GitHub is an online repository and cloud-based service that helps developers store and manage their code, as well as track and control changes to their code. It provides code hosting services that allow developers/people to build software for open source and private projects in organizations.
Microsoft announced its acquisition of GitHub sometime in 2018 at a whooping sum of $7.5 billion. However, the company reports that the service now has over 90 million active users up from 28 million when it was acquired and an annual recurring revenue of $1 billion, up from a reported $200 to $300 million at the time of its acquisition.
“Since our acquisition, GitHub is now at $1 billion annual recurring revenue and GitHub’s developer-first ethos has never been stronger, More than 90 million people now use the service to build software for any cloud, on any platform — up three times” Satya Nadella (Microsoft CEO)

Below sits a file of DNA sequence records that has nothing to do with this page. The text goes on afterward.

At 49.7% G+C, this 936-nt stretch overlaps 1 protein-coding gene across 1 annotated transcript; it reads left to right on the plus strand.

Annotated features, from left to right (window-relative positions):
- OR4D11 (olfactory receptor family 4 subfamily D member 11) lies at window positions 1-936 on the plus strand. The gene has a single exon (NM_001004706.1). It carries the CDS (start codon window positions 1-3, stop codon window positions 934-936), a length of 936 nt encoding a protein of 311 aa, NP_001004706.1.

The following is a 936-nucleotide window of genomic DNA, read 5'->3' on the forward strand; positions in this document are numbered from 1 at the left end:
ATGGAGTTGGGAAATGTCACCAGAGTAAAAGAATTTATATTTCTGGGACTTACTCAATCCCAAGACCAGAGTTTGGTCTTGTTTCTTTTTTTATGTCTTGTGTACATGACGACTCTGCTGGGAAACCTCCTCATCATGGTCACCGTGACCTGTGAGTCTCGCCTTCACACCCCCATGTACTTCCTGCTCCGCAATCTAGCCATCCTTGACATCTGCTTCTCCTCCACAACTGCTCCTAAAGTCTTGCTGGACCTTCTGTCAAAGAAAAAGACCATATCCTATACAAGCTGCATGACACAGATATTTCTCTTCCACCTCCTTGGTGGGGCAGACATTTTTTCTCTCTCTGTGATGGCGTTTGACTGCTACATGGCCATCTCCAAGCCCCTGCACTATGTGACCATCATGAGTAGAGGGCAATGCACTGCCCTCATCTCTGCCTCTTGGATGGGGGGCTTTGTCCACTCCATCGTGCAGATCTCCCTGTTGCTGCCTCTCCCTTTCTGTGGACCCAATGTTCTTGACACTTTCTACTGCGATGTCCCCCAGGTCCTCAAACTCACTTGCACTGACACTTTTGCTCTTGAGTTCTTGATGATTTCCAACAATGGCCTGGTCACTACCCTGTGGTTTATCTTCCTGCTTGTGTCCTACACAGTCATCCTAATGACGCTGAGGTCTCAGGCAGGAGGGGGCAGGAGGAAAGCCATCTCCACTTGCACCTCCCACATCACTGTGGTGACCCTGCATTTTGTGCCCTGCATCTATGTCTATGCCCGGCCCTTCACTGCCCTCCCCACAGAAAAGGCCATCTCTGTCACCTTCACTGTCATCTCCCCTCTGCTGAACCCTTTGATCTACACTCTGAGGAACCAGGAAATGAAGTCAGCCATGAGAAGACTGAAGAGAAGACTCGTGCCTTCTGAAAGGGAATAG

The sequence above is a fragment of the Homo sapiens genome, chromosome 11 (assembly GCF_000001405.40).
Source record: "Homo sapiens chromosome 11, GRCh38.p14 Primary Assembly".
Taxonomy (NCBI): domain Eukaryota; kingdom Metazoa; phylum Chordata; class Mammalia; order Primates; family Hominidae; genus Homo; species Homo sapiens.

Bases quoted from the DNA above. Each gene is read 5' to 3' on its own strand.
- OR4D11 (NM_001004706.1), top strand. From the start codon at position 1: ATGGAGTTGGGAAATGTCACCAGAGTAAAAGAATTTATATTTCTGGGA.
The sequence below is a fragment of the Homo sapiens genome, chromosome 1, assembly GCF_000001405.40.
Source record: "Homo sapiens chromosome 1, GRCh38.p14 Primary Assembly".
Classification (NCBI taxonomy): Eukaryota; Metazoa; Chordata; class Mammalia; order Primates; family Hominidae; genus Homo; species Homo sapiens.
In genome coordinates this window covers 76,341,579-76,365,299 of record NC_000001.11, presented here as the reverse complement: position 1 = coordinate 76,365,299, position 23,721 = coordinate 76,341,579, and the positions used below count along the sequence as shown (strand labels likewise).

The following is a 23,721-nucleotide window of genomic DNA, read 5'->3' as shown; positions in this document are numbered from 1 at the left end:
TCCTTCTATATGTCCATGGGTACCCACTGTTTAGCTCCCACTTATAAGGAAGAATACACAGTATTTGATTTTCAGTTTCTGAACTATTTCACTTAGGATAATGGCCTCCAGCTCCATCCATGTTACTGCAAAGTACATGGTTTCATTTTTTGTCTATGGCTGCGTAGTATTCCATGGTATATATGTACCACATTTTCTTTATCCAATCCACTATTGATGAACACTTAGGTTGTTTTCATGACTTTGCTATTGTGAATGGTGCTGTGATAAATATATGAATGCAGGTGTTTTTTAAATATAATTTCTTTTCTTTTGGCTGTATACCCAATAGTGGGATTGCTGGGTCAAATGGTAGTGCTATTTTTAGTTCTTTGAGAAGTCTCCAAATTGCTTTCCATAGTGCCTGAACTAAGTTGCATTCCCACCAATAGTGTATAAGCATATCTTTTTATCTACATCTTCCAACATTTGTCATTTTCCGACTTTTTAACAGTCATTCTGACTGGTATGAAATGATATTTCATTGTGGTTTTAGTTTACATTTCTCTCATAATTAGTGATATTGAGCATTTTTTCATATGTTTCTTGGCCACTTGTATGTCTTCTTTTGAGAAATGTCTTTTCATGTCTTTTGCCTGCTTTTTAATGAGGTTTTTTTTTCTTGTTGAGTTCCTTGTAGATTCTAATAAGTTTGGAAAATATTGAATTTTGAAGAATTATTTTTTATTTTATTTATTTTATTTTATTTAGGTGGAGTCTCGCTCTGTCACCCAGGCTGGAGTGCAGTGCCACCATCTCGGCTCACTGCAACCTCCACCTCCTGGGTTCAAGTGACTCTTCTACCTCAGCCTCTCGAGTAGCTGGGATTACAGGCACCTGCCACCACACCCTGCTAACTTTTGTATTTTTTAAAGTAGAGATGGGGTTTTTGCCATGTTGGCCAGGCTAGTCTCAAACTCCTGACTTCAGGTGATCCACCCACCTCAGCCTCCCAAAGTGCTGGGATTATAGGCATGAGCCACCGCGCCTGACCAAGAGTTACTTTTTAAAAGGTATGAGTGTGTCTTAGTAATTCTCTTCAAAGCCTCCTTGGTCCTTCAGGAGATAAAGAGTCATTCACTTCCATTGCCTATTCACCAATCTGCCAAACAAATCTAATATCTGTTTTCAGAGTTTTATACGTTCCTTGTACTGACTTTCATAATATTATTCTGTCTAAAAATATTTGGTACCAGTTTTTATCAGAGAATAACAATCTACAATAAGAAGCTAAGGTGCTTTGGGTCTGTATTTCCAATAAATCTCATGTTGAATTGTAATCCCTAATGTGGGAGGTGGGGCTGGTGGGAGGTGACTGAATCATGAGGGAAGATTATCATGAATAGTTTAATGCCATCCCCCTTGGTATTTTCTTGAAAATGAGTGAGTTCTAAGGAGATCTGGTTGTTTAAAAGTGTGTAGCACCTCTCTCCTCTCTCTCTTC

Amidst these record-breaking achievements, developers, especially open-source advocates are sceptical that Microsoft might change the way the service operated and worried that it might reduce or scrap its free offerings in order to garner more money. However, GitHub reassured its users by expanding its free service and has continued to embrace its open-source model and open-source developers.